A school in Queensland, Australia sent a note home to parents asking them to send their children with extra water bottles since its water supply has run dry, according to the Australian Broadcasting Corporation (ABC).
Tamborine Mountain State School, which is about 25 miles from the Gold Coast, has remained open, though it has urged parents to keep their kids home if they can. It said the toilets, which are on tank water, are working, but the sinks are not. Instead, the school is using hand sanitizer, according to ABC.
The Queensland government started to send emergency supplies to the school, which is not on the water grid, but relies on bore water. The bore in the ground that supplies the school has run dry. While the students attend school without water and supplies are trucked in, some are shocked to see that some truck are headed the opposite way to deliver water to bottling plants for beverage companies like Coca-Cola, as the The Guardian reported.
"I was staggered," one local resident, Craig Peters, told The Guardian Australia. "It was more or less the final straw for me. The school's bore is 50 meters deep and has never ever had these issues before. We had an award ceremony at the school yesterday and earlier in the day [the school] sent out an SMS about the water situation. At the conclusion of that ceremony they said give serious consideration to not sending kids to school for the rest of the week because of the lack of water."
Peters, who is active in the group Save Our Water - Tamborine Mountain, added, "The school bore has been operating since the school was there. There's many other bores that have run dry. We are the largest community in Australia that doesn't have reticulated water. If it doesn't rain, people get water trucked in to fill their tanks. Now the government is buying water back from Coca-Cola to bring here, which is where it came from in the first place."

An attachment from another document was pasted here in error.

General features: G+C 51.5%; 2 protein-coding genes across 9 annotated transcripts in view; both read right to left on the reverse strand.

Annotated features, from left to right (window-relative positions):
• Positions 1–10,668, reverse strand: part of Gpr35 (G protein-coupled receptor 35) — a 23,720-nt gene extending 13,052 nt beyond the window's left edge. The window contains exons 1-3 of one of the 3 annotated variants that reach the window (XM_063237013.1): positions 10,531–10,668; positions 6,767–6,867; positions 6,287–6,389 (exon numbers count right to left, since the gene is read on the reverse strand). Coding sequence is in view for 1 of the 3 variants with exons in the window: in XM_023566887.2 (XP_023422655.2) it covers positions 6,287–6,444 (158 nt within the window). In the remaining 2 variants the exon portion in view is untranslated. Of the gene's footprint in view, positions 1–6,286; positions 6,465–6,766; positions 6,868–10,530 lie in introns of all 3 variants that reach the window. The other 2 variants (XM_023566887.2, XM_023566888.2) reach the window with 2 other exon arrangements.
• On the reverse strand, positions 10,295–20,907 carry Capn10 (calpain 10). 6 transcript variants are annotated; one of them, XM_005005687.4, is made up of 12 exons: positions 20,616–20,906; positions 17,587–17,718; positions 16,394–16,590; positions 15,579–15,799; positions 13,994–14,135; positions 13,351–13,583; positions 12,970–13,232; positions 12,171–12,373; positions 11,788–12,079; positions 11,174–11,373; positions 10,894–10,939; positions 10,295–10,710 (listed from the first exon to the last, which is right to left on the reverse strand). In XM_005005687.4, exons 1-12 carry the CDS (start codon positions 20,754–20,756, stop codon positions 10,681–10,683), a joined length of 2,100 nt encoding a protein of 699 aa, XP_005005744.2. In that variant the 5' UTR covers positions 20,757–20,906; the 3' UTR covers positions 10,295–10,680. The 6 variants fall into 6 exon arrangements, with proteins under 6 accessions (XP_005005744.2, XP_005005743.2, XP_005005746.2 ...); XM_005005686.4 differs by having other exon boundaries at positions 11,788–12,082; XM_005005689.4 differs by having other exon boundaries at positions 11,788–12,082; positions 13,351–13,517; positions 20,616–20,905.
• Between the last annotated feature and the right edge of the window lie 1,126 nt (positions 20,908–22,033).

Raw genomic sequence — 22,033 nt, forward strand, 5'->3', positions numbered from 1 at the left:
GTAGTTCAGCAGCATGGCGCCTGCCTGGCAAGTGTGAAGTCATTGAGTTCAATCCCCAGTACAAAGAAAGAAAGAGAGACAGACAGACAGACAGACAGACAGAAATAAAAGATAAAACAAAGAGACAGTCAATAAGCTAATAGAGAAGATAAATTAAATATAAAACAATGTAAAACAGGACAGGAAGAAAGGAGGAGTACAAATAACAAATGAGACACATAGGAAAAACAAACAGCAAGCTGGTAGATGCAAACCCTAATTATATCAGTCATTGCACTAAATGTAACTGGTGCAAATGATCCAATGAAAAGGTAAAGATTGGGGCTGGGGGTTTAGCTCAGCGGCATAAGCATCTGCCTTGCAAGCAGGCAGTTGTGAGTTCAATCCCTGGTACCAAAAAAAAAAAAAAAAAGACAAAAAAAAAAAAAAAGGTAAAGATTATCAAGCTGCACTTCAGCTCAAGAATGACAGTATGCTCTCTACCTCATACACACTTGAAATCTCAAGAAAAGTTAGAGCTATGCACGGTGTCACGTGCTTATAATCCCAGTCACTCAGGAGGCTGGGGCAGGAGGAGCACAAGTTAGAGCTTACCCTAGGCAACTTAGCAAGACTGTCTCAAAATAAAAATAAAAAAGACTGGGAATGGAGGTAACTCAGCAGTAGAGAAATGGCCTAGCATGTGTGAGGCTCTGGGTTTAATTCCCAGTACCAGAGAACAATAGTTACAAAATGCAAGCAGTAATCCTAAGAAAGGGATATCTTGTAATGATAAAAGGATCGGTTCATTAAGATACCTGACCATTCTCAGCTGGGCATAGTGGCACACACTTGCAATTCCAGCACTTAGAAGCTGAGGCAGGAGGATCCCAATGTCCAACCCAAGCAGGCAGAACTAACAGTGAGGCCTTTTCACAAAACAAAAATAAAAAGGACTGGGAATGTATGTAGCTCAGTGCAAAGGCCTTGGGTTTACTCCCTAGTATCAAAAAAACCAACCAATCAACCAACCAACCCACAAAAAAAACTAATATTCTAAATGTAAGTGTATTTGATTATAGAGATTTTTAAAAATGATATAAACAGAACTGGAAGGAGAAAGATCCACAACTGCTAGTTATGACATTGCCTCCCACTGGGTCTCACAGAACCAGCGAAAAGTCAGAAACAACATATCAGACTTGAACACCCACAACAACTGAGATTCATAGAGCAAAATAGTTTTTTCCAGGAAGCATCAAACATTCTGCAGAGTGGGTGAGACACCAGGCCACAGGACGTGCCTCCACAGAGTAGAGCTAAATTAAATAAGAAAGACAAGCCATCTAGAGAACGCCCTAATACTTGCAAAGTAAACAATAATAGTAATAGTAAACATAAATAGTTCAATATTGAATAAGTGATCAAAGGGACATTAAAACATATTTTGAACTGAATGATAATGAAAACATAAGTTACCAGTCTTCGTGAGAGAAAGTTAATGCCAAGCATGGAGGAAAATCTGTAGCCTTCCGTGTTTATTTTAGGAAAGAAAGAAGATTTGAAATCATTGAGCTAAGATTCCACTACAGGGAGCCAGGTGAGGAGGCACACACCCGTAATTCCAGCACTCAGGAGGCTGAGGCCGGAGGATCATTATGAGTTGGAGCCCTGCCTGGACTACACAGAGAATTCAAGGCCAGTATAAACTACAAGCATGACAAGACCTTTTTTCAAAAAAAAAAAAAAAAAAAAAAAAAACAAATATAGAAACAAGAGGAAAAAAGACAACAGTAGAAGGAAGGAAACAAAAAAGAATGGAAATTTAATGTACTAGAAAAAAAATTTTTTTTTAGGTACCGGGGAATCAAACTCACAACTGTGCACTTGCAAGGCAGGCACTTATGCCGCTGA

However, the Natural Resources Minister, Dr. Anthony Lynham told ABC that since groundwater is not regulated, his department does not have the authority to limit commercial water extraction.
"I do have the power to limit take in a declared water shortage — but that is everyone's take, including local farmers, households, and businesses," he said. He added that farmers use 84 percent of the ground water and commercial bottlers take only five percent, according to ABC.
Therefore, the unregulated water situation on Mount Tamborine means there is no authority to cease commercial operations in times of severe drought or to ensure that locals receive the water that is available, as The Guardian reported.
The cost of water is steep for local residents. Parent Hillel Weintraub told ABC that he boils water for his nine-year-old son before sending him off to school and that he's paying nearly $1,000 per year to buy water from a delivery truck since his groundwater has run dry.
The council of Scenic Rim, which oversees Mount Tamborine, also punted on the chance to prioritize local residents over commercial operations. The Scenic Rim mayor, Greg Christensen, tabled a motion to address the crisis in September, as the The Guardian reported.
"Council is aware that local water carriers are expressing concerns that the supply of water for household delivery on Tamborine Mountain is reduced, and with no rain predicted soon, may become critical," Christensen said, according to the The Guardian. "There is no legal recourse for council to require water suppliers to provide additional water for local use. Once a development has been approved, it may continue to conduct the use indefinitely as approved."